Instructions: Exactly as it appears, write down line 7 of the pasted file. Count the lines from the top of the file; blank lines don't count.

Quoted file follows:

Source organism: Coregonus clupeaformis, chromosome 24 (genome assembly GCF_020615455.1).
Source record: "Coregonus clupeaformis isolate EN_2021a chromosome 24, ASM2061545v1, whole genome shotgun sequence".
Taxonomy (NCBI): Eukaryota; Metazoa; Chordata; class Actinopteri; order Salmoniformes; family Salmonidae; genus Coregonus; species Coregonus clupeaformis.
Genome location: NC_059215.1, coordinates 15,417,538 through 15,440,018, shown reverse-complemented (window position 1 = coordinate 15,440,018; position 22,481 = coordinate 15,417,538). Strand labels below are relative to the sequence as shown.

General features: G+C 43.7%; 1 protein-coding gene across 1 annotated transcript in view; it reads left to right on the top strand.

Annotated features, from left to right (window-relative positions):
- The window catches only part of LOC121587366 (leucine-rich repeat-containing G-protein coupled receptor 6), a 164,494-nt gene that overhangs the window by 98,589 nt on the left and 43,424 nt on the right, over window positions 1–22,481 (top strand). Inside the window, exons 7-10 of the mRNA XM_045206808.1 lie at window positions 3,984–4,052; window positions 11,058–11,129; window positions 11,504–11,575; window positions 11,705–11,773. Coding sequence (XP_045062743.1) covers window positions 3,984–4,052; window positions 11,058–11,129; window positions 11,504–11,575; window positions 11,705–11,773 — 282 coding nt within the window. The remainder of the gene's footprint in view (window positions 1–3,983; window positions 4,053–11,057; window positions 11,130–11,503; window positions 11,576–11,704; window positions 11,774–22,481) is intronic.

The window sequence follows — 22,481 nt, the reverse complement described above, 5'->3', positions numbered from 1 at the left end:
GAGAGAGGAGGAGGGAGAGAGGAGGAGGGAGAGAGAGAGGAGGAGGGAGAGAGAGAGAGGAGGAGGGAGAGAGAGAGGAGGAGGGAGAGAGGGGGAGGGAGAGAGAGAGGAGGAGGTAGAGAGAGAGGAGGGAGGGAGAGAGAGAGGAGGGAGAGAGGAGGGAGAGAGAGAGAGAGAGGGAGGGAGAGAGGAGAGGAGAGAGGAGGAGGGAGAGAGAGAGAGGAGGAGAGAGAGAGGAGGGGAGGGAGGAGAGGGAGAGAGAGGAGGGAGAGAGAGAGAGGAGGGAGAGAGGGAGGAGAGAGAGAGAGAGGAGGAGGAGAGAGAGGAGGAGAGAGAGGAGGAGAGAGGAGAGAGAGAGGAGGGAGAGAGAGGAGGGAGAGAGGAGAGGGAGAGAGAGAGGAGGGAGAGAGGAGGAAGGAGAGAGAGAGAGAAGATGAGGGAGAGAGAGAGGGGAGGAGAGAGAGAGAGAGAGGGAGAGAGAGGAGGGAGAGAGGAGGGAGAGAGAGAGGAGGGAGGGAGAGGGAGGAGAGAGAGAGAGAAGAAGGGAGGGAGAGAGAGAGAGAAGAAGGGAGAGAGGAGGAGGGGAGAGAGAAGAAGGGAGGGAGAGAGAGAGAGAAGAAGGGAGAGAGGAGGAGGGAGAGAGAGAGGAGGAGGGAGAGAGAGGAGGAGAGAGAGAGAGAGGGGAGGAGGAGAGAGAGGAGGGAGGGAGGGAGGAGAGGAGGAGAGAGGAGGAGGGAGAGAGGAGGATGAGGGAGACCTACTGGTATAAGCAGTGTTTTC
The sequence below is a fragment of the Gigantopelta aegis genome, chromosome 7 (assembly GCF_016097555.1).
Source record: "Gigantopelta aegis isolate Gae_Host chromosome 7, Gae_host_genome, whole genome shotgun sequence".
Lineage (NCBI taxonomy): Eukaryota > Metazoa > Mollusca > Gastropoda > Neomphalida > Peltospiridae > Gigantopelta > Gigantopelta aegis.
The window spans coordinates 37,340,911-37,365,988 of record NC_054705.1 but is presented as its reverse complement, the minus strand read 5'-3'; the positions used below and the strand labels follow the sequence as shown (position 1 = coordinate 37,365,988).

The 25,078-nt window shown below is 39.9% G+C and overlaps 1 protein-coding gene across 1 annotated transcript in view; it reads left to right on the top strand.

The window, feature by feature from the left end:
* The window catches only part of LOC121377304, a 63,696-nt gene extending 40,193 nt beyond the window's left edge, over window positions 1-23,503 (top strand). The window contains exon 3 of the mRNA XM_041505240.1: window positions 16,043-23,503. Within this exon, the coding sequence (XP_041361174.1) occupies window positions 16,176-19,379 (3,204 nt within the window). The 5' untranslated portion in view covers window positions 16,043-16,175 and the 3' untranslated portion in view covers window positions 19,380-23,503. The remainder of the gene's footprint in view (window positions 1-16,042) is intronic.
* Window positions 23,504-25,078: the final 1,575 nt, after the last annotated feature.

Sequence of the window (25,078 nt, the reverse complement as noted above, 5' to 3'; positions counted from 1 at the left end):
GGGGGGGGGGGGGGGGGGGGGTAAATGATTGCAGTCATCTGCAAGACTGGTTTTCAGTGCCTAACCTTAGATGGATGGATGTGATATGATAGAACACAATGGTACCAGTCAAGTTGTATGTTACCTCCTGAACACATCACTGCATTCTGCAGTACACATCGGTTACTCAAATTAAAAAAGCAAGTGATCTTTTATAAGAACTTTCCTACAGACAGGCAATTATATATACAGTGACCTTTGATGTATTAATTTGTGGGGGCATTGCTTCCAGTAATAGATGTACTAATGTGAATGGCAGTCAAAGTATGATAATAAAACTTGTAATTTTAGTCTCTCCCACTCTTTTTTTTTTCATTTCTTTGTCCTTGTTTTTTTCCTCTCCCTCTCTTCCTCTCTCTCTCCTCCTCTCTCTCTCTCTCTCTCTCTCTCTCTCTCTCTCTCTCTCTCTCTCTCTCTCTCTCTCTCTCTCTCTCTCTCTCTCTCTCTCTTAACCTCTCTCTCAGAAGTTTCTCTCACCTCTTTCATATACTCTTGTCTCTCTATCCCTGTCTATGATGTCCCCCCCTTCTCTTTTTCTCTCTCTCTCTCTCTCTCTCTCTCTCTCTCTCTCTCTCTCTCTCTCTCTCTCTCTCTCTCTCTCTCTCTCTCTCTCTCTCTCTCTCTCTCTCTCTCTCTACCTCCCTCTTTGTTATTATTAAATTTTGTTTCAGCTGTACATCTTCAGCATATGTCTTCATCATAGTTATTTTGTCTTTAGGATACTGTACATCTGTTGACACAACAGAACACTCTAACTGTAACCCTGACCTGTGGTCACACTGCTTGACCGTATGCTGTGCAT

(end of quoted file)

- The window catches only part of LOC121587366 (leucine-rich repeat-containing G-protein coupled receptor 6), a 164,494-nt gene that overhangs the window by 98,589 nt on the left and 43,424 nt on the right, over window positions 1–22,481 (top strand). Inside the window, exons 7-10 of the mRNA XM_045206808.1 lie at window positions 3,984–4,052; window positions 11,058–11,129; window positions 11,504–11,575; window positions 11,705–11,773. Coding sequence (XP_045062743.1) covers window positions 3,984–4,052; window positions 11,058–11,129; window positions 11,504–11,575; window positions 11,705–11,773 — 282 coding nt within the window. The remainder of the gene's footprint in view (window positions 1–3,983; window positions 4,053–11,057; window positions 11,130–11,503; window positions 11,576–11,704; window positions 11,774–22,481) is intronic.